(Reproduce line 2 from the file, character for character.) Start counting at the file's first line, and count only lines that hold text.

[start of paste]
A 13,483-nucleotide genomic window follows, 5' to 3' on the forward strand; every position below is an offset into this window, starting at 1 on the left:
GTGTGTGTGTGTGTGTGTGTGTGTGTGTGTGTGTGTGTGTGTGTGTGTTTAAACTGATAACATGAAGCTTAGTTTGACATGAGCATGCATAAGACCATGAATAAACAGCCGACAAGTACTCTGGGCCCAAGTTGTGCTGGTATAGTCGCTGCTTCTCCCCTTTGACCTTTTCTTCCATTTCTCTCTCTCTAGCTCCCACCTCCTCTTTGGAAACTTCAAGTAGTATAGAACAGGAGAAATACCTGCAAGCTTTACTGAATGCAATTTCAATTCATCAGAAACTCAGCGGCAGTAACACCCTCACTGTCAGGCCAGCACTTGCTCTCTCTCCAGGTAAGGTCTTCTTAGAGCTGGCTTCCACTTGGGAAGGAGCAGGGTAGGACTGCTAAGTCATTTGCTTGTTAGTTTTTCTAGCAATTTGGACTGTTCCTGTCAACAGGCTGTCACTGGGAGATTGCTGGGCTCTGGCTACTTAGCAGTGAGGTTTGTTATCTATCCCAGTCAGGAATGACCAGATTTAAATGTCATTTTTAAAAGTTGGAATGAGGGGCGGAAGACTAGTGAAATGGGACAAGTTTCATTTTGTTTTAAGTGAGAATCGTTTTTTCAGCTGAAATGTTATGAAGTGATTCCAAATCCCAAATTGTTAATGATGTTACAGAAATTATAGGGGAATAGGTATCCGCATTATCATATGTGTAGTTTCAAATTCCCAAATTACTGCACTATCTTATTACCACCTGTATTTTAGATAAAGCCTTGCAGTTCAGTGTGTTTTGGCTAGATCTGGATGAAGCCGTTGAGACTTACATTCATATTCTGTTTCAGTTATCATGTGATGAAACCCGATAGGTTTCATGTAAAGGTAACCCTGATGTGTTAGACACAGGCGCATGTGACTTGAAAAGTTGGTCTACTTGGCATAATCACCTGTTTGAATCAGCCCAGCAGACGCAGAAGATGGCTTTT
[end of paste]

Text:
GTGTGTGTGTGTGTGTGTGTGTGTGTGTGTGTGTGTGTGTGTGTGTGTTTAAACTGATAACATGAAGCTTAGTTTGACATGAGCATGCATAAGACCATGAATAAACAGCCGACAAGTACTCTGGGCCCAAGTTGTGCTGGTATAGTCGCTGCTTCTCCCCTTTGACCTTTTCTTCCATTTCTCTCTCTCTAGCTCCCACCTCCTCTTTGGAAACTTCAAGTAGTATAGAACAGGAGAAATACCTGCAAGCTTTACTGAATGCAATTTCAATTCATCAGAAACTCAGCGGCAGTAACACCCTCACTGTCAGGCCAGCACTTGCTCTCTCTCCAGGTAAGGTCTTCTTAGAGCTGGCTTCCACTTGGGAAGGAGCAGGGTAGGACTGCTAAGTCATTTGCTTGTTAGTTTTTCTAGCAATTTGGACTGTTCCTGTCAACAGGCTGTCACTGGGAGATTGCTGGGCTCTGGCTACTTAGCAGTGAGGTTTGTTATCTATCCCAGTCAGGAATGACCAGATTTAAATGTCATTTTTAAAAGTTGGAATGAGGGGCGGAAGACTAGTGAAATGGGACAAGTTTCATTTTGTTTTAAGTGAGAATCGTTTTTTCAGCTGAAATGTTATGAAGTGATTCCAAATCCCAAATTGTTAATGATGTTACAGAAATTATAGGGGAATAGGTATCCGCATTATCATATGTGTAGTTTCAAATTCCCAAATTACTGCACTATCTTATTACCACCTGTATTTTAGATAAAGCCTTGCAGTTCAGTGTGTTTTGGCTAGATCTGGATGAAGCCGTTGAGACTTACATTCATATTCTGTTTCAGTTATCATGTGATGAAACCCGATAGGTTTCATGTAAAGGTAACCCTGATGTGTTAGACACAGGCGCATGTGACTTGAAAAGTTGGTCTACTTGGCATAATCACCTGTTTGAATCAGCCCAGCAGACGCAGAAGATGGCTTTT